Built during the reign of Charles II to protect the harbour, the fort has played a vital role in safeguarding Ireland’s southern coastline since the 17th century. It was used by the British Army for two hundred years, and decommissioned after being burned during the Irish Civil War in 1922.

13. Palmanova, Italy

Satellite view of the Palmanova star fort

Collected on 14 April 2018 by WorldView-3 satellite at 30 cm resolution. Off-nadir angle: 23.6°. © Maxar Technologies Collected by EUSI

Palmanova is a fortified town of the late Renaissance, built by the Venetian Republic at the end of the 16th century. It consists of three nine-sided ring roads, following the ideas expressed in Utopia by Thomas More. The book says a city should be geometric in shape and surrounded by a wall, to not only provide military strength but also to enhance the spreading of skill and knowledge among the people living inside the walls.

However, even though a symmetrical town was considered perfect, the location of Palmanova meant nobody wanted to live there. It was situated precariously close to the border with modern-day Slovenia, to stop the Ottomans from advancing farther into the Venetian Republic. To solve the problem, Venetia had to pardon prisoners and give them property in Palmanova. In the end, the Turks didn’t attack, and the fortification was completed under Napoleonic domination.

14. Fort Manoel, Malta

Satellite image of Fort Manoel, Malta

Collected on 6 May 2023 by WorldView-3 satellite at 30 cm resolution. Off-nadir angle: 16.6°. © Maxar Technologies Collected by EUSI

Fort Manoel, a perfect example of maritime defense, is a coastal fortress overlooking the Mediterranean Sea. The star shape is a result of a square-shaped fortification with a pentagonal bastion in each corner. The gate is located between the two bastions facing the sea, and is protected by a lunette – the triangular structure you can see approximately in the middle of the wall. The landward side of the fort is protected by a rock-hewn ravelin. Inside the fortification, you can see a square with several buildings, including an armoury and the barracks.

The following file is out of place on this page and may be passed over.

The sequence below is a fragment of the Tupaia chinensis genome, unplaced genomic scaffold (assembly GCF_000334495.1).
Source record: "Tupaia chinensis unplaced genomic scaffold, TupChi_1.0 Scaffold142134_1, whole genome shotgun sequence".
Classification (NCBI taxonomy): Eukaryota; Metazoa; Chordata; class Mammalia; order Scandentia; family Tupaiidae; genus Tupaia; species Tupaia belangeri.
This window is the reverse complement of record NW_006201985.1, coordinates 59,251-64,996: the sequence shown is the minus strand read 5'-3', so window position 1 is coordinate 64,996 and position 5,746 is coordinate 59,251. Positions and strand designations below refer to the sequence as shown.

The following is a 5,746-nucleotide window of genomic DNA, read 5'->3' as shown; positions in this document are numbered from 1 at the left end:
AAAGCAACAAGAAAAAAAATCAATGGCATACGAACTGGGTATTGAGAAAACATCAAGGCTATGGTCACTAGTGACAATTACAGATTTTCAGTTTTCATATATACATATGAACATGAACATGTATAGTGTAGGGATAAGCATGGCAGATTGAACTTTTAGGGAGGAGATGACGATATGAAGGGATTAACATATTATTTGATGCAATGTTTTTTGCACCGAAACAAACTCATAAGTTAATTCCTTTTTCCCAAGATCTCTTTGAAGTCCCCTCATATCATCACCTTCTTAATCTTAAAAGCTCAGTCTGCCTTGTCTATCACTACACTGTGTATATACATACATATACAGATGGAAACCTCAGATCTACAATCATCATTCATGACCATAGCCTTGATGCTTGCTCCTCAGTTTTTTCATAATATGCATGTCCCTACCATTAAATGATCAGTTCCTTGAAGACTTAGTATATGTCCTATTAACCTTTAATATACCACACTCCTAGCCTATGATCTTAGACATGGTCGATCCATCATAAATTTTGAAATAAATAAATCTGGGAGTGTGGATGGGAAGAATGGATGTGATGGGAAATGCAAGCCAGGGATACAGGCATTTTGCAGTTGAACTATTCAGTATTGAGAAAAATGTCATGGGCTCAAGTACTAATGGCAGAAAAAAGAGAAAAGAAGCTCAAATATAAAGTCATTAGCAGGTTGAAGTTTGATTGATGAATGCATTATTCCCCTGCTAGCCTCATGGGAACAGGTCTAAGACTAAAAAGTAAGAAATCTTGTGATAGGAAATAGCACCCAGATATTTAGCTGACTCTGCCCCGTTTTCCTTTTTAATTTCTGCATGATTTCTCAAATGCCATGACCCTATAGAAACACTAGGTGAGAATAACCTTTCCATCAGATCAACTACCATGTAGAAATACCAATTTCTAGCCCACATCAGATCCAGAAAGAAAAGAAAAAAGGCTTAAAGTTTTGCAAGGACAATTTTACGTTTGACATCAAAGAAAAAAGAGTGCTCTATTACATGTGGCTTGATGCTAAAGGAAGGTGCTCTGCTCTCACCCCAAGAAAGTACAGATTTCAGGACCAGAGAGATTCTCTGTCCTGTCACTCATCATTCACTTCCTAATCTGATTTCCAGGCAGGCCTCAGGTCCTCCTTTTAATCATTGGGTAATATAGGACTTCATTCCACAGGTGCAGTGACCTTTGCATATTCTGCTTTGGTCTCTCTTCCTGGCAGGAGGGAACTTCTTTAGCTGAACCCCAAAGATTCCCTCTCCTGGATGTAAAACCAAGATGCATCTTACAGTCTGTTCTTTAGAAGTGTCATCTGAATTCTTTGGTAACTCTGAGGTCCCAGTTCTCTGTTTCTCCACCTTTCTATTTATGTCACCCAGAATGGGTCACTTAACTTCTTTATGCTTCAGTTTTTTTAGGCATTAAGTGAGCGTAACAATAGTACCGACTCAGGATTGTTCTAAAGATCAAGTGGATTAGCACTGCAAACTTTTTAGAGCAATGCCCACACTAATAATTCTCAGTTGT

Fort Manoel, built in the 18th century and considered to be one of the best fortifications, has faced several attacks. It was taken over by the French during the French invasion of Malta (1798), and was declared British property when Malta became a British protectorate (1800). The fort was used in World War II as well, and was eventually decommissioned in 1964.

15. Daugavpils Fortress, Latvia

Satellite view of the Daugavpils star fort

Collected on 20 June 2021 by GeoEye-1 satellite at 50 cm resolution. Off-nadir angle: 29.0°. © Maxar Technologies Collected by EUSI

Nestled alongside the Daugava River in southeastern Latvia, Daugavpils is considered the last bastion fort in the world preserved without any significant alterations since the early 19th century. It is planned as a traditional military town, with 10 wide streets and 80 buildings – residential, as well as administrative and military. There is a parade ground in the center. The main part of the fortification is the citadel, with a complex defense system made around it. The main rampart is over 3 kilometers long, 10 meters high, and 20 meters thick.

The construction of Daugavpils Fort started in 1810 under the orders of Tsar Alexander I of Russia in reaction to the tension caused by Napoleon, and for a long time, it played a role as a defense base of the western border of Russia. Moreover, the road from Europe to St. Petersburg, then capital of the Russian Empire, led through the city of Daugavpils. The fortress was therefore visited by many nobles, including several Russian tsars.

16. Petrovaradin, Serbia

Collected on 13 November 2022 by GeoEye-1 satellite at 40 cm resolution. Off-nadir angle: 12.2°. © Maxar Technologies Collected by EUSI

Nicknamed Gibraltar on the Danube, Petrovaradin Fortress is part of the city of Novi Sad in Serbia. It is divided into Upper and Lower Towns, the Upper Town serving primarily defensive functions, and the Lower Town dedicated to civilian activities. Sixteen kilometers of uncollapsed underground countermine system lie under the fort.

The fortress was constructed in the late 17th century under the Habsburg Monarchy to defend their northern and eastern borders against the Ottoman Empire, and secure control over the Danube. The Ottomans laid siege to Petrovaradin in 1694 but abandoned it not even a month later, as they encountered many logistical and military challenges and were not able to capture the fort.